On Campus

Researchers link bullying with popularity

Study confirms what nerds have believed for years

University of California researchers say that popular students are more likely to bully their peers than “social outcasts.” An increase in social status is linked to an increase in aggression, for both males and females, confirming what nerds like me have believed for years: it’s the cool kids who make high school a nasty place.

The study, which was recently published in American Sociological Review, used data from The Context of Adolescent Substance Use survey, which is based on 3,722 eight, ninth and 10th-grade students at 19 different public schools in North Carolina. A student’s popularity was determined by their position in the school’s “web of friendships,” and the authors of the study defined aggression as physical, verbal, or indirect behavior directed toward harming or causing pain to another student. The study followed students throughout a school year.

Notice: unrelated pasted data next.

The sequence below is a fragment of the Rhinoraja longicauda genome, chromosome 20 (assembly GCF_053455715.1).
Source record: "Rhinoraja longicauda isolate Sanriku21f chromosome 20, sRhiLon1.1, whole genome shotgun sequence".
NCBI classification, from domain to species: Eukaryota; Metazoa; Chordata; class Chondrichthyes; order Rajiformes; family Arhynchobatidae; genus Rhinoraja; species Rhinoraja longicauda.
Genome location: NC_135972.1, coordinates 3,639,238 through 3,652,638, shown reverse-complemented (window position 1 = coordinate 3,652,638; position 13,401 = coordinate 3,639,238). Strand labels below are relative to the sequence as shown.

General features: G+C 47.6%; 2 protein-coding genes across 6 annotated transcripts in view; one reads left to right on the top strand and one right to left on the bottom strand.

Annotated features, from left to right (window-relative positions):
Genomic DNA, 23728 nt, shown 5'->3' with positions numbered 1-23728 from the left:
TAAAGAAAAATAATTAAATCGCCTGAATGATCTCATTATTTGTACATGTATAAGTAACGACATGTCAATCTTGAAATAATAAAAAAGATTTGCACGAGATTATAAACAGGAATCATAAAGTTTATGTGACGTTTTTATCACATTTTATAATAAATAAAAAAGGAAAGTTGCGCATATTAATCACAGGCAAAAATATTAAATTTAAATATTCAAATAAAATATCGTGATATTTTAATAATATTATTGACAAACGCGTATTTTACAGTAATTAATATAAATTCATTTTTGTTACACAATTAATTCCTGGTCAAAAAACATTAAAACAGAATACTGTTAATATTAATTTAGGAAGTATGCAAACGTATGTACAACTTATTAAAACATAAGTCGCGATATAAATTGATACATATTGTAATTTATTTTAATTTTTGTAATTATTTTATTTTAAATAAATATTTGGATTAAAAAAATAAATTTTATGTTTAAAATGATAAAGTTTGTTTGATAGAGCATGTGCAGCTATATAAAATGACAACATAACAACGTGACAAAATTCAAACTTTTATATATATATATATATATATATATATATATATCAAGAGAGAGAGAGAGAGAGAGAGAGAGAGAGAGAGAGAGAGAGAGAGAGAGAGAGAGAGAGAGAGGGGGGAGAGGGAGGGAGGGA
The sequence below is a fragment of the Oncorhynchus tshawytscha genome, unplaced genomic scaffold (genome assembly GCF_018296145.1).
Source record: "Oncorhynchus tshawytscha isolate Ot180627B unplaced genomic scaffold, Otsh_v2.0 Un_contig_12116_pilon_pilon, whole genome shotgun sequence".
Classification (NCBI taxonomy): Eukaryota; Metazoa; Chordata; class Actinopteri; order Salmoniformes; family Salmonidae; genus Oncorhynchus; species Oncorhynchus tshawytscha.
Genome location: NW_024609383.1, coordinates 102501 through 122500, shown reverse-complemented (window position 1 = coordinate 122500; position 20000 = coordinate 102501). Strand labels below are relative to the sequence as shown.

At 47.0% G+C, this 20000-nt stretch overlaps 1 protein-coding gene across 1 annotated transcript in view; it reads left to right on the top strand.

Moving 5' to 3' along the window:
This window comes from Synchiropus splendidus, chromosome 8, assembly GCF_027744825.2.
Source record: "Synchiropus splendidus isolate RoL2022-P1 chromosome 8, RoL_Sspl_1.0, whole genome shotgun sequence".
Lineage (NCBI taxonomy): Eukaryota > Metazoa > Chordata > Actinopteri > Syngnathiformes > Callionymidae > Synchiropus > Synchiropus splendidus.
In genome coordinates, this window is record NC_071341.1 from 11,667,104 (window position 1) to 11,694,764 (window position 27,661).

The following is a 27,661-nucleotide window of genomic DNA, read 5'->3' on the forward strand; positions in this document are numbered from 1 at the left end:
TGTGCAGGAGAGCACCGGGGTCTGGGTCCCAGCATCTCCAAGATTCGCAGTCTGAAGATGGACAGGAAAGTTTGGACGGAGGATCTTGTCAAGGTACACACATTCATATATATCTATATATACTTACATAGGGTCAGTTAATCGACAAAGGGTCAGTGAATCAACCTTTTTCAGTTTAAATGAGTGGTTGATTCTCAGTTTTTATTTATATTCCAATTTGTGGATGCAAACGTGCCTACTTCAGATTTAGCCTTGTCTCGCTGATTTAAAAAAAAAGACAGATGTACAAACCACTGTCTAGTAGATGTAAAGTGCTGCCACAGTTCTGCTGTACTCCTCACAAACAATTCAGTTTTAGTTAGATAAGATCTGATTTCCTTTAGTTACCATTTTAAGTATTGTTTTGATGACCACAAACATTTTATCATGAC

However, the researchers found that students at the top of the social hierarchy were generally not as aggressive. Those in the top 2 percent of a school’s social hierarchy–along with those at the bottom– were found to be the least aggressive.

“If an adolescent at the top of the social hierarchy were to act aggressively towards his or her peers, such action could signal insecurity or weakness rather than cement the student’s position,” said Robert Faris, an assistant professor of sociology at UC Davis. “And, it’s possible that, at the highest level, they may receive more benefits from being pro-social and kind.”

As for those students at the bottom of the pecking order, they simply don’t have the power to act out aggressively.

The fact that there’s a correlation between popularity and bullying doesn’t seem too surprising. In high school I experienced plenty of ‘correlations’ with popularity. Like the negative correlation between popularity and chess club membership.

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